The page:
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Reviewed by:
  • Lincoln and the Court
  • R. Owen Williams
Lincoln and the Court. By Brian McGinty. (Cambridge, Massachusetts: Harvard University Press, 2008. Pp. 375. Cloth, $27.95.)

Given the endless bloodshed of the Civil War, it would be easy to forget that the rule of law continued uninterrupted. Historians often ignore the proceedings of the U.S. Supreme Court, and legal histories tend to focus on technically arcane constitutional matters. Few readily digestible accounts of the role played by the nation’s highest tribunal during the Civil War exist. So the current offering from lawyer and independent historian Brain McGinty is a welcome addition to Civil War scholarship. Here the Supreme Court justices are treated not as “cogs in an impersonal machine” but as fallible men shaped by the difficulties of their times (10). McGinty successfully demonstrates that the “Civil War was essentially a legal struggle” with the Supreme Court at its core (1). He also provides a valuable contextual lens through which to consider twenty-first-century war powers.

The two prominent figures in this history of the Supreme Court, not surprisingly, are President Abraham Lincoln and the man who swore him in, Chief Justice Roger Taney. (Taney had sworn in six previous presidents, all of whom, like the chief justice, hailed from the Democratic Party.) McGinty begins by introducing the eight justices present at Lincoln’s March 1861 inauguration; Peter Daniel of Virginia had recently passed away. In the next chapter, traveling backward in time, McGinty lays out Taney’s majority opinion in the infamous Dred Scott v. Sandford case of 1857, which “made a substantial contribution to Lincoln’s 1860 victory” (63). That decision—for which Lincoln was openly and vociferously critical of Taney—altered the way Americans viewed the court and quickly elevated the profile of Abraham Lincoln, who became nationally known for his great Cooper Union speech in response.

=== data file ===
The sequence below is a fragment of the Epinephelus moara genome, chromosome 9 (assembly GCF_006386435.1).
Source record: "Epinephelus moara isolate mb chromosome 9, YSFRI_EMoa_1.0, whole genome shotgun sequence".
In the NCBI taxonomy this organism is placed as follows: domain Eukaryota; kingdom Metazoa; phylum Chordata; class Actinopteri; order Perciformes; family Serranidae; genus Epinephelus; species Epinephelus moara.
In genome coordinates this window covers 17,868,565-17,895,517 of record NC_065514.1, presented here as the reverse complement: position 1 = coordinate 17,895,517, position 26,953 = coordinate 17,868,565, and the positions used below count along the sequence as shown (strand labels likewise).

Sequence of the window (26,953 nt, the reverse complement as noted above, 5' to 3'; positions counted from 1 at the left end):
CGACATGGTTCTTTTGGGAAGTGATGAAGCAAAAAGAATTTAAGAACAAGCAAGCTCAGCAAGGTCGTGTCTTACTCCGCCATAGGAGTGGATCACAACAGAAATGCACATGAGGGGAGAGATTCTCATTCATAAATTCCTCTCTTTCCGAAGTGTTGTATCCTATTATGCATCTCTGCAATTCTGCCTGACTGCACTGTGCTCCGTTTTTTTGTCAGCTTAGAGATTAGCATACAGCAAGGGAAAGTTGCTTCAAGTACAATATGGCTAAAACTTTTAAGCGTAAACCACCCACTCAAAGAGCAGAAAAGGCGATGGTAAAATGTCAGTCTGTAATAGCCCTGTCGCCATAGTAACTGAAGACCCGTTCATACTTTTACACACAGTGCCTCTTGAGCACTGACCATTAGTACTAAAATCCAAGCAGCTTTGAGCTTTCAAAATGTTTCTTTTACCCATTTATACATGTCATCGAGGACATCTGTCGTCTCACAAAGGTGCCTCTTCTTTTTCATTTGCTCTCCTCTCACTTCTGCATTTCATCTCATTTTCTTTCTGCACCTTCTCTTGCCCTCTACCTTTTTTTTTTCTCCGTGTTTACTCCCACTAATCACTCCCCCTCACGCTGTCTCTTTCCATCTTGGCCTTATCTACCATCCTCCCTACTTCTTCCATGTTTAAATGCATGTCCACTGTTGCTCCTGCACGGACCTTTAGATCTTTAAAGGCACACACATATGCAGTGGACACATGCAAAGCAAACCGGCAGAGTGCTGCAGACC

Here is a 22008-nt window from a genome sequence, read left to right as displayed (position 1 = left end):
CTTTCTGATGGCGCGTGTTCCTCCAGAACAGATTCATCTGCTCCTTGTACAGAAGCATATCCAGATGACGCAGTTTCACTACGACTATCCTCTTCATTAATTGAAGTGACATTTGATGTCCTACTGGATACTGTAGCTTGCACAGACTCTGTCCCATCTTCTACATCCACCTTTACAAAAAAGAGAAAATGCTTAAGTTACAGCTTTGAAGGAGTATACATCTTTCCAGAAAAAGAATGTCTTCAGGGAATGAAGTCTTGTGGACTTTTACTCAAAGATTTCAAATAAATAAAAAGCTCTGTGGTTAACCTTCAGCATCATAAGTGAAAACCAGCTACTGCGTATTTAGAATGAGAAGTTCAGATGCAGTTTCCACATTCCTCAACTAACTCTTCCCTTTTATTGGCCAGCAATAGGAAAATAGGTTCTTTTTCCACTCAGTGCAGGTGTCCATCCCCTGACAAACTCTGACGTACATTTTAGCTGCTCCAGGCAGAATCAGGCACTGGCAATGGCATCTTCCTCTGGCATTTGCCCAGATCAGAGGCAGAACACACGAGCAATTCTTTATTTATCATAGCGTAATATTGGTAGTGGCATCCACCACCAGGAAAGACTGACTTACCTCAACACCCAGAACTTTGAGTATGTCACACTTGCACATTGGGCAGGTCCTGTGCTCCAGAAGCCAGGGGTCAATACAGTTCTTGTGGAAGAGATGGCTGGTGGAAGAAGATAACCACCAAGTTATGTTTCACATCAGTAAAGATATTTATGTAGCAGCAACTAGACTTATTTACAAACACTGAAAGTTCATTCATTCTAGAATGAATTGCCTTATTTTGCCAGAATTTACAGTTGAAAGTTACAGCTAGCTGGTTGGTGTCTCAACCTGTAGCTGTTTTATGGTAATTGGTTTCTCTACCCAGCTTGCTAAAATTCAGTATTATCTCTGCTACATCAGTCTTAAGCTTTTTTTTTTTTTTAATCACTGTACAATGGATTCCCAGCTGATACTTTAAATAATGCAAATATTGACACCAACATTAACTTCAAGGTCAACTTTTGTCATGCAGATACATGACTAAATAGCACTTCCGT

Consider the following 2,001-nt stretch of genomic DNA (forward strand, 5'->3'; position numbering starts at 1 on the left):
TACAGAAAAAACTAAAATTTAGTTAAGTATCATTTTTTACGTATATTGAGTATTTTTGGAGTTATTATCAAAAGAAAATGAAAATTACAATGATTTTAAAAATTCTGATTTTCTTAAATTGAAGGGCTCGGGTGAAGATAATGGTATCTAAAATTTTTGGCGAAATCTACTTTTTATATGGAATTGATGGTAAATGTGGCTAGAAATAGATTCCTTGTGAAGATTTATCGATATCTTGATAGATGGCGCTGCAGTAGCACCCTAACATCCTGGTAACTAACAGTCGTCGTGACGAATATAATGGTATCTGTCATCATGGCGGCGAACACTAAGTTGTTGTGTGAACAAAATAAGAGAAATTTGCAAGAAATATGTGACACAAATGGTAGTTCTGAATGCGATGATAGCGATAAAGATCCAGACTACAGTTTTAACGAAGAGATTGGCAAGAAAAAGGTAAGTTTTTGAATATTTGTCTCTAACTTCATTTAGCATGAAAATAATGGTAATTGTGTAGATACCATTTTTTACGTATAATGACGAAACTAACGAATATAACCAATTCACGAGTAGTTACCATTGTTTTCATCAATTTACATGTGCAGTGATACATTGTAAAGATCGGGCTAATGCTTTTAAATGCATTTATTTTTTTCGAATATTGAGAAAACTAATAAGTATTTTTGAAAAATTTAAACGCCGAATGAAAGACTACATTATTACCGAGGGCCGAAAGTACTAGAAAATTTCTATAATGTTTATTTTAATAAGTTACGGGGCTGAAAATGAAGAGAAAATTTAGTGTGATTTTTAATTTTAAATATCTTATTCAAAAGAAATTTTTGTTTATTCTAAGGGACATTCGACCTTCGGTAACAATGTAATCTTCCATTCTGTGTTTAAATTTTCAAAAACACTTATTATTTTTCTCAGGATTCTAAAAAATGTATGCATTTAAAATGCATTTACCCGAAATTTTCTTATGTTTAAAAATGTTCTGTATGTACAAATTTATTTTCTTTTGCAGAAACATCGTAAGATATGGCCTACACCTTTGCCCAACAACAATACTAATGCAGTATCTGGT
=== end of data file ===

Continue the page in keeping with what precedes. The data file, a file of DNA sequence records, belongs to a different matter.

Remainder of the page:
In eleven chapters, McGinty alternates between coverage of the key cases before the Civil War Supreme Court—Dred Scott v Sandford, Ex parte Merryman, Prize Cases (“the most significant vindication that Lincoln ever received from the Court,” 303), and Ex parte Vallandigham—as well as other aspects of the federal judicial system, including vacancies in the Supreme Court, personalities on the bench, and the various congressional reorganization plans of the judiciary that often delayed Lincoln’s appointments. The workings of the court are intelligibly presented and the justices compellingly humanized, none more than the “Old Lion” Roger Taney. McGinty pays close attention to details—particularly regarding the many initiatives before Congress that attempted to reorganize the court at a time when the justices still rode circuit—the [End Page 313] effect of which is as interesting as it is colorful. The several tensions and pressures that drove the court, not least political factionalism and the exigencies of sectional war, are made abundantly clear. Some of the cases considered, such as Ex parte Milligan—“the most famous Supreme Court decision” of the Civil War era—in 1866 or Cummings v. Missouri in 1867, came after Lincoln’s death but delivered important opinions on his war measures (307). The book contains an insightful afterword on the legacy of the Civil War court and a useful sixteen-page biographical gallery of justices.

Lincoln and the Court provides an excellent synthesis of existing scholarship and a bit of original research, as the somewhat limited footnotes (only twenty-nine pages worth) attest. The only notable shortcoming of the book is that it examines too few of the hundreds of cases before the court during the war; the handful of decisions McGinty addresses are already quite well known to Civil War and legal historians. It would have been especially interesting to learn, for example, how the Court dealt with commercial matters during this period. Although a good mix of law and history, it offers little technical or doctrinal analysis. Partly because of that, academics and general readers alike will find this an enjoyable and useful read.

R. Owen Williams
Yale University